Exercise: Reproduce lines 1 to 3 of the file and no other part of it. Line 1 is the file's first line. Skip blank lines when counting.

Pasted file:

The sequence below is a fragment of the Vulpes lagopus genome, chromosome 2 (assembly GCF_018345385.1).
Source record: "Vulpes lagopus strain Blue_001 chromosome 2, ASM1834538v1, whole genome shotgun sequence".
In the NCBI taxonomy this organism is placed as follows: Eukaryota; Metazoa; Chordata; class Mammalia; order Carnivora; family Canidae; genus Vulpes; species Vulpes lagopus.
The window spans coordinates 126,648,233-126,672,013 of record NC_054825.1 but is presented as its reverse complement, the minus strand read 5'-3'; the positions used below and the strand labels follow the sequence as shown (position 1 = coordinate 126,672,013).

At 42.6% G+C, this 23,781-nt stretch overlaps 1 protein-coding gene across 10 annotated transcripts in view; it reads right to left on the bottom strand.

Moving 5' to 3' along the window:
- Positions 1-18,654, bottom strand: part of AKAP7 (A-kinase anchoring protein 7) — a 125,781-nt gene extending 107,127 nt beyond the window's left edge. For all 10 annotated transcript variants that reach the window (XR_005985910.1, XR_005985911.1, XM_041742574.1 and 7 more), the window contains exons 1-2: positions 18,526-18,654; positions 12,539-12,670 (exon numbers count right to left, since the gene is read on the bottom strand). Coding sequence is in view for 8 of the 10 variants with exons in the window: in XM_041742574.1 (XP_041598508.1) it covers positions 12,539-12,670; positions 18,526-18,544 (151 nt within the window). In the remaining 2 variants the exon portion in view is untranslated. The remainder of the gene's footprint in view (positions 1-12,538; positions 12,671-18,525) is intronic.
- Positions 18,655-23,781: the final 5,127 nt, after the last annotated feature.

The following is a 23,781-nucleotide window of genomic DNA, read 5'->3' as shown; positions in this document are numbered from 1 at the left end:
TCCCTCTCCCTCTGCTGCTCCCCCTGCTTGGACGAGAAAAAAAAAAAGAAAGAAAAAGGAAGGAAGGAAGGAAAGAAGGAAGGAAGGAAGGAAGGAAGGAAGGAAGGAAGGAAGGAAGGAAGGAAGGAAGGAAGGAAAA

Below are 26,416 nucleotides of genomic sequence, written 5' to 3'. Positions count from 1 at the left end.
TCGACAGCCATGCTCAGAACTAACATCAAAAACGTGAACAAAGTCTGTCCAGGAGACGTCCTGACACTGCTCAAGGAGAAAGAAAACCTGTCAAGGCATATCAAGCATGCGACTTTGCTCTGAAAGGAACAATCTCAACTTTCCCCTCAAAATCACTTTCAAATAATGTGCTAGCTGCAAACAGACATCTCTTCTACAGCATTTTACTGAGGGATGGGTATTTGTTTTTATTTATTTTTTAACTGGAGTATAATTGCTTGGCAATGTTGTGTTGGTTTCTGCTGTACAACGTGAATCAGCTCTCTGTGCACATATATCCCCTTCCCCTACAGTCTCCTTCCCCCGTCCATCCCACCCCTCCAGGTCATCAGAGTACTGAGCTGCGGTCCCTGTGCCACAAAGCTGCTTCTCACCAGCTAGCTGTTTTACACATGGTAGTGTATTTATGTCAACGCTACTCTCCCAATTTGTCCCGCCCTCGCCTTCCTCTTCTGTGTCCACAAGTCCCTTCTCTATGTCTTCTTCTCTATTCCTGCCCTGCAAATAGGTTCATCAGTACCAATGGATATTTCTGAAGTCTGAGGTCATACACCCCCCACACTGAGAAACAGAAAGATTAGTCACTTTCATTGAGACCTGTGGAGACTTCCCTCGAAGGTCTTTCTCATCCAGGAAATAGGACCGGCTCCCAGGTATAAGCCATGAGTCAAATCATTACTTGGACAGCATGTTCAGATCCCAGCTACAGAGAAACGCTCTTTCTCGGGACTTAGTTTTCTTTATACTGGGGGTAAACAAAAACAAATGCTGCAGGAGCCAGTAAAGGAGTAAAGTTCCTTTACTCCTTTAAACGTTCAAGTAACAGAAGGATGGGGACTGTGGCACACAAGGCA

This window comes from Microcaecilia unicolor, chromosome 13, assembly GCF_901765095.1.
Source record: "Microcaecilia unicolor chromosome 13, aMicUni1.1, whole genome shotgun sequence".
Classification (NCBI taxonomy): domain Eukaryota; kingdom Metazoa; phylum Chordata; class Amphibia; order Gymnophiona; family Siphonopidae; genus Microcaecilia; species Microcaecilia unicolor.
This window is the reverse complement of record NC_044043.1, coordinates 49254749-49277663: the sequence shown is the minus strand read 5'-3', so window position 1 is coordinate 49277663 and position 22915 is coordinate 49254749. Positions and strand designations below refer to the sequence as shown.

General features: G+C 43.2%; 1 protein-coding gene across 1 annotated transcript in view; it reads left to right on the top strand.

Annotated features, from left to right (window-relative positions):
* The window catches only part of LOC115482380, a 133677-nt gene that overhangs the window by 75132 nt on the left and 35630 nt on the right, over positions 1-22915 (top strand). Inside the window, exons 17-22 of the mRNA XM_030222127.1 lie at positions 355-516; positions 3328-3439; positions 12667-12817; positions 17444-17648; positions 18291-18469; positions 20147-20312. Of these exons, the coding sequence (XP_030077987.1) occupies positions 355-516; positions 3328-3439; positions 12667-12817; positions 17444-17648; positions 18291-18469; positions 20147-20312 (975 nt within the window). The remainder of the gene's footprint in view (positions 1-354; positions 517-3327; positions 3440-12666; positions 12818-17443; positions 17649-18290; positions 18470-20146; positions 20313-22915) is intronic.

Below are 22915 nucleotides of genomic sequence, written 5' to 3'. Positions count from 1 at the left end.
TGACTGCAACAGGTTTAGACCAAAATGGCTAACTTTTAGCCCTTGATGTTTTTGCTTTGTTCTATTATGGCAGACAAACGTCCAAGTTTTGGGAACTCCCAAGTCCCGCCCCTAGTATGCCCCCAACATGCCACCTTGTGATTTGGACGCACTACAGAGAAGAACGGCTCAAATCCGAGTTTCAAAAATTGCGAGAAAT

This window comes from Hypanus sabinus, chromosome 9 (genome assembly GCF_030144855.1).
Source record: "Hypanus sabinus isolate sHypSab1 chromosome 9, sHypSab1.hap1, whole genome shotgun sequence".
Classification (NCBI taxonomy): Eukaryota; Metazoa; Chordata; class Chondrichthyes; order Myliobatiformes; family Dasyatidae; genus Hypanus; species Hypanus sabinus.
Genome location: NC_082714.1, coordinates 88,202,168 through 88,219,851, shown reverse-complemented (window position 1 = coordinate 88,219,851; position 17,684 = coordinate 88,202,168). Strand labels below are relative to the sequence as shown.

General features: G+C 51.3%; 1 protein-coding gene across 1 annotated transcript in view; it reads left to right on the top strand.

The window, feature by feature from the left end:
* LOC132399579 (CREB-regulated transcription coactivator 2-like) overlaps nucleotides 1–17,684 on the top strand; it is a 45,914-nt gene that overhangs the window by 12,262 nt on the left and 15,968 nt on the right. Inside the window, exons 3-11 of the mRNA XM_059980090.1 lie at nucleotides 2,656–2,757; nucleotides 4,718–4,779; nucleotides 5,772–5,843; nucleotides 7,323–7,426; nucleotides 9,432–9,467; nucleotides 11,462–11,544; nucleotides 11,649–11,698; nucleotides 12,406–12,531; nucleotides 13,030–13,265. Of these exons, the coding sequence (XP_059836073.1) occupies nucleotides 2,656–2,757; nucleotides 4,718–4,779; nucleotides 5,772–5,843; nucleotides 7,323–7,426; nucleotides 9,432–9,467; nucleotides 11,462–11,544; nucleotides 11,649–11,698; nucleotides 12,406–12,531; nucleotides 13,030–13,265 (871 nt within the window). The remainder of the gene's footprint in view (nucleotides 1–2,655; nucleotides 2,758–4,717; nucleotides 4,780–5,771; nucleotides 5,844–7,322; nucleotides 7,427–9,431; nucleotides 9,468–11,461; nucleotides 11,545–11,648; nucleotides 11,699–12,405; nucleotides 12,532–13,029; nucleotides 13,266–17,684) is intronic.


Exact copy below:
The sequence below is a fragment of the Vulpes lagopus genome, chromosome 2 (assembly GCF_018345385.1).
Source record: "Vulpes lagopus strain Blue_001 chromosome 2, ASM1834538v1, whole genome shotgun sequence".
In the NCBI taxonomy this organism is placed as follows: Eukaryota; Metazoa; Chordata; class Mammalia; order Carnivora; family Canidae; genus Vulpes; species Vulpes lagopus.